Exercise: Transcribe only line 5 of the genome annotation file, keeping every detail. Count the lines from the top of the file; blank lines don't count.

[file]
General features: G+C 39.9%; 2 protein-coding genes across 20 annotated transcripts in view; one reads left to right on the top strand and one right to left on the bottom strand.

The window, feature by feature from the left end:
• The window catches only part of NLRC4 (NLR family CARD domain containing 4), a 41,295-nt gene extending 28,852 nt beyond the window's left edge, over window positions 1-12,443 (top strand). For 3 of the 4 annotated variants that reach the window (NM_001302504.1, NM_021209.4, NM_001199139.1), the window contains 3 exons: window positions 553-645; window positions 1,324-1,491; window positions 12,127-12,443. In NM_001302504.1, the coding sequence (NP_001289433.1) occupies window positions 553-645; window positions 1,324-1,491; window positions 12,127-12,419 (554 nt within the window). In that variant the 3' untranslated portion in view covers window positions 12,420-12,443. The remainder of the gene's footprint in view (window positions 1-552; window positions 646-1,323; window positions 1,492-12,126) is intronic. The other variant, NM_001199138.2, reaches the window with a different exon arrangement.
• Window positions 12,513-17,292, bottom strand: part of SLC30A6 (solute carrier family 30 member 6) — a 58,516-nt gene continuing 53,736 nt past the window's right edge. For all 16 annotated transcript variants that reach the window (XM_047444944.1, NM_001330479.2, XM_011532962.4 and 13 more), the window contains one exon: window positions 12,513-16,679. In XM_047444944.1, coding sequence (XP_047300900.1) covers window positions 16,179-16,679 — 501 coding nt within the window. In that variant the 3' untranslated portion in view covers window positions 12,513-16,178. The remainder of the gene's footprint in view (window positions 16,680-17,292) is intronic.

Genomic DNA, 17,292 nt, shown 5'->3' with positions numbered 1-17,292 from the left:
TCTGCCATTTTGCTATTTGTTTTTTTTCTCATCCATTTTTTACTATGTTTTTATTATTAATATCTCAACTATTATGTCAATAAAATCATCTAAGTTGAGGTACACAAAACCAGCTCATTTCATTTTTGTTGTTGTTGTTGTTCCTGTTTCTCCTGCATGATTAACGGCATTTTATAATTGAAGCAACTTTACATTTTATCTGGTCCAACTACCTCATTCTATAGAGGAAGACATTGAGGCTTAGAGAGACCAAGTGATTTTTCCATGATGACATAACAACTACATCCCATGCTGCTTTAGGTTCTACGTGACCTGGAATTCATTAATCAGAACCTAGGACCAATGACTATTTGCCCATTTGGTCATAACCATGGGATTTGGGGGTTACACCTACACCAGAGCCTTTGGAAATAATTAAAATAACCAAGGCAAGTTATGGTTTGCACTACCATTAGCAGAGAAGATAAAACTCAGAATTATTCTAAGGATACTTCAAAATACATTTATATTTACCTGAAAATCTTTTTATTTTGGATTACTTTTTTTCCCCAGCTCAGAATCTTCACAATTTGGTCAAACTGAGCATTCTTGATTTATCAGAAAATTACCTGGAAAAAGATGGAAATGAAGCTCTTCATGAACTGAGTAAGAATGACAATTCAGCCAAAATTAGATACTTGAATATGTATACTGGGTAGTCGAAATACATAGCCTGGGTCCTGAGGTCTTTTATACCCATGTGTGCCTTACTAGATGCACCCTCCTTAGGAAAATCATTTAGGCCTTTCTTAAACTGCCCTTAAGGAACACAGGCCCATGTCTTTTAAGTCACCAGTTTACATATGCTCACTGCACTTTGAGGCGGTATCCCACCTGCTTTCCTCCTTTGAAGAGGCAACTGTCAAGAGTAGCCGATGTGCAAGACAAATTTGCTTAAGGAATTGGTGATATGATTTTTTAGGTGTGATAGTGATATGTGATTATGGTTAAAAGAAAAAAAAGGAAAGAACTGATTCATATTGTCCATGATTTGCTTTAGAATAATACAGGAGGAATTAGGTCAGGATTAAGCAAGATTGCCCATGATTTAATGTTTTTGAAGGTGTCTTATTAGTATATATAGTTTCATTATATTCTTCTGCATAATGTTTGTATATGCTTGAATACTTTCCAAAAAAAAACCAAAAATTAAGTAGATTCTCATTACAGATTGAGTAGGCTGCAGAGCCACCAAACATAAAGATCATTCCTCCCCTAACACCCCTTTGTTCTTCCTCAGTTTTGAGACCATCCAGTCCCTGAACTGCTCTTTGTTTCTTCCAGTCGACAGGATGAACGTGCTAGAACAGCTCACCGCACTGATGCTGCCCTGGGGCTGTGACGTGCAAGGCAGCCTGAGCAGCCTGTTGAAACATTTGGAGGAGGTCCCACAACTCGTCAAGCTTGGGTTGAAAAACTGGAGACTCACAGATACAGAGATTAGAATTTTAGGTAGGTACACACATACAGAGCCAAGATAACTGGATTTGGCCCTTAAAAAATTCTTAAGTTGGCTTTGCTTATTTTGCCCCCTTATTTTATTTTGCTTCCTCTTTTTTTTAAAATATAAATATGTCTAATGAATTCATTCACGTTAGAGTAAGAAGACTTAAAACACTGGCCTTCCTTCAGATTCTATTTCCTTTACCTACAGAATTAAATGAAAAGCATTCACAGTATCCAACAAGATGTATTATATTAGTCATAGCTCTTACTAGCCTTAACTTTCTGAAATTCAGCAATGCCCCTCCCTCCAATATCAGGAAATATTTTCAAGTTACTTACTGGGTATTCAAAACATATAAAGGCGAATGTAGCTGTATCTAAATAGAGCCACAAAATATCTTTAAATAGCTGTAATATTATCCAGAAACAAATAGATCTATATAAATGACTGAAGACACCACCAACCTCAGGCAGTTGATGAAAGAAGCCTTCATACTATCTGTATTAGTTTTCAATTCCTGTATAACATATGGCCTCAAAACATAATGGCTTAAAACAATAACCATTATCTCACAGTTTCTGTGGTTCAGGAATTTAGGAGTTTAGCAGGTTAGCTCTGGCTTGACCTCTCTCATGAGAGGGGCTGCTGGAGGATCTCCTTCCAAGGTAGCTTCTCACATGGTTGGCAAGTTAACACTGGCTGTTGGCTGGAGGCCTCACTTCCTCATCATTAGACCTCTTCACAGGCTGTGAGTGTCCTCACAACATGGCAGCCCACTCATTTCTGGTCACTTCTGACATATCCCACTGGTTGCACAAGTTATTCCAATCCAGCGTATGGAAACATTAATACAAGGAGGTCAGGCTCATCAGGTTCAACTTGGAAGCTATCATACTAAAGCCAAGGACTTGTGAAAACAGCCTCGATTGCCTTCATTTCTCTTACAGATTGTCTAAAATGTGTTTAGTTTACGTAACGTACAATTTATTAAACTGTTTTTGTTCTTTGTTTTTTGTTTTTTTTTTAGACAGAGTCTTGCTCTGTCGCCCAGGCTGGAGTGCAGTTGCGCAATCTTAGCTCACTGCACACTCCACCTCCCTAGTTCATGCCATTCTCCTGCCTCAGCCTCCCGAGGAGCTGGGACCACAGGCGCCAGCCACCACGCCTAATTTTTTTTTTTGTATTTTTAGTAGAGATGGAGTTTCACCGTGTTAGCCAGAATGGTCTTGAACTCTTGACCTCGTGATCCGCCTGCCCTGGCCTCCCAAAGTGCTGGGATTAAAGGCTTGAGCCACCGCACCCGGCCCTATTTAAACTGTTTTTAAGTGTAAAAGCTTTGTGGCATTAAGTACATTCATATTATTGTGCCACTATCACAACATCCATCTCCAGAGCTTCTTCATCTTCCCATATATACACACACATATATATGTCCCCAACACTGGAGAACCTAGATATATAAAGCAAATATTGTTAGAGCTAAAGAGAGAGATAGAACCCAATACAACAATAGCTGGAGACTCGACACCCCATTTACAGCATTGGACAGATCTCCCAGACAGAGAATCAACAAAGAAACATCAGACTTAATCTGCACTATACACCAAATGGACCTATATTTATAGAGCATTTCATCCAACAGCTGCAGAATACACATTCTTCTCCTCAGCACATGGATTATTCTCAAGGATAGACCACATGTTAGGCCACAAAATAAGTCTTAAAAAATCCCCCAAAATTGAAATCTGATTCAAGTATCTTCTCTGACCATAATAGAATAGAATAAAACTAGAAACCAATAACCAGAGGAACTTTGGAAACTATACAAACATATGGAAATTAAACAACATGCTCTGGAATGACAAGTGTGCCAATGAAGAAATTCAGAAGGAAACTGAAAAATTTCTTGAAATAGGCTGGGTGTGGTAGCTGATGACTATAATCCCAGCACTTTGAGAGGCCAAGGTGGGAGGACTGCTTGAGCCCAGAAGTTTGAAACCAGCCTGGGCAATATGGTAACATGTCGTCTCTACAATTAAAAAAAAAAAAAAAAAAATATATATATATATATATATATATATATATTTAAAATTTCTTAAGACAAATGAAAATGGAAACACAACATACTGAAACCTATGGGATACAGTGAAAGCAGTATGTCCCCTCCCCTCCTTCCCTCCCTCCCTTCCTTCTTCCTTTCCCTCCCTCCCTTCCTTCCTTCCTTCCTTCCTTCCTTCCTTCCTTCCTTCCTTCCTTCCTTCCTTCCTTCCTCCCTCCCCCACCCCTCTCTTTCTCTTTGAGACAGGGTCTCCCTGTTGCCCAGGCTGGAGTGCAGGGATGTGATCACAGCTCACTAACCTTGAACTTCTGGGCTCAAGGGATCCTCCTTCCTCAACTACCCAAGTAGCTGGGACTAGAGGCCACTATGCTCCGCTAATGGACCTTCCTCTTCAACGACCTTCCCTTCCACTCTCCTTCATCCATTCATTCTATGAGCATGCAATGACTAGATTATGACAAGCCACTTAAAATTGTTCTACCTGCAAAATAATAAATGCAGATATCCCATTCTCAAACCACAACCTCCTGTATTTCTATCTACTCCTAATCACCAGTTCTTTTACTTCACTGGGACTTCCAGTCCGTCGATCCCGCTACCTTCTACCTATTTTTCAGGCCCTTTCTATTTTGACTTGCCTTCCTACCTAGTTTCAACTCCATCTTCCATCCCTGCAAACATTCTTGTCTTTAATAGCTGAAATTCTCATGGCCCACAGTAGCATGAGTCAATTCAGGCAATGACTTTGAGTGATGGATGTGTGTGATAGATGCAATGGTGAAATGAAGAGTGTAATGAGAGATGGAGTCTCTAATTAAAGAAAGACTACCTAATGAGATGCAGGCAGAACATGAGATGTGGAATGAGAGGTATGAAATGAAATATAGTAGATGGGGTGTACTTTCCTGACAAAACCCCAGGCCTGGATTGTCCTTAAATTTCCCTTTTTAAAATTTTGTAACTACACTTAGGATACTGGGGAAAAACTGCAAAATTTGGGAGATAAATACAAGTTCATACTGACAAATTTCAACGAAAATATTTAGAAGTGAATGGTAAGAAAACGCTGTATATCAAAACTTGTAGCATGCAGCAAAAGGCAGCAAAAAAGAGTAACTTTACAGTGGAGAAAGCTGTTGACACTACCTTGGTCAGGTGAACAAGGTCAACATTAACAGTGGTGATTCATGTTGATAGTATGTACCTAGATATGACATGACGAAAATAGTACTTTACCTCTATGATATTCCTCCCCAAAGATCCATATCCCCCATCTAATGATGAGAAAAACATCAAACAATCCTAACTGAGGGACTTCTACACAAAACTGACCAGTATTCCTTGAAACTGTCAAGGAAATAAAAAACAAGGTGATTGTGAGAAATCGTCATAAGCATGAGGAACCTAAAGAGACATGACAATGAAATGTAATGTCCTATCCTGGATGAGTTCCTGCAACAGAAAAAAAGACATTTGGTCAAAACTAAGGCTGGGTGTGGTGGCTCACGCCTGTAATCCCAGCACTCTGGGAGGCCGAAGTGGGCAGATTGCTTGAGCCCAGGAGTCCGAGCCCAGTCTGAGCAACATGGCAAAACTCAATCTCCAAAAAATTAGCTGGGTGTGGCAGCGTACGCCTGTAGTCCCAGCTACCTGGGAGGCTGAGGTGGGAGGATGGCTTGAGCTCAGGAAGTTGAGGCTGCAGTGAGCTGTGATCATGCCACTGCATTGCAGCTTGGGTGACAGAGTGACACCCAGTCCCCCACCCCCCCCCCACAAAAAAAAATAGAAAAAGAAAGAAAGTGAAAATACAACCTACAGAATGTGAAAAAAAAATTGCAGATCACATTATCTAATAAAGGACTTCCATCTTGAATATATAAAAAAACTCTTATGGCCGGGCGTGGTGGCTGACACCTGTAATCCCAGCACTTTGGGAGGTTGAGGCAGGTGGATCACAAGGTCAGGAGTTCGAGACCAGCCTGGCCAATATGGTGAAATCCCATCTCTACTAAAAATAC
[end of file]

Genomic DNA, 17,292 nt, shown 5'->3' with positions numbered 1-17,292 from the left: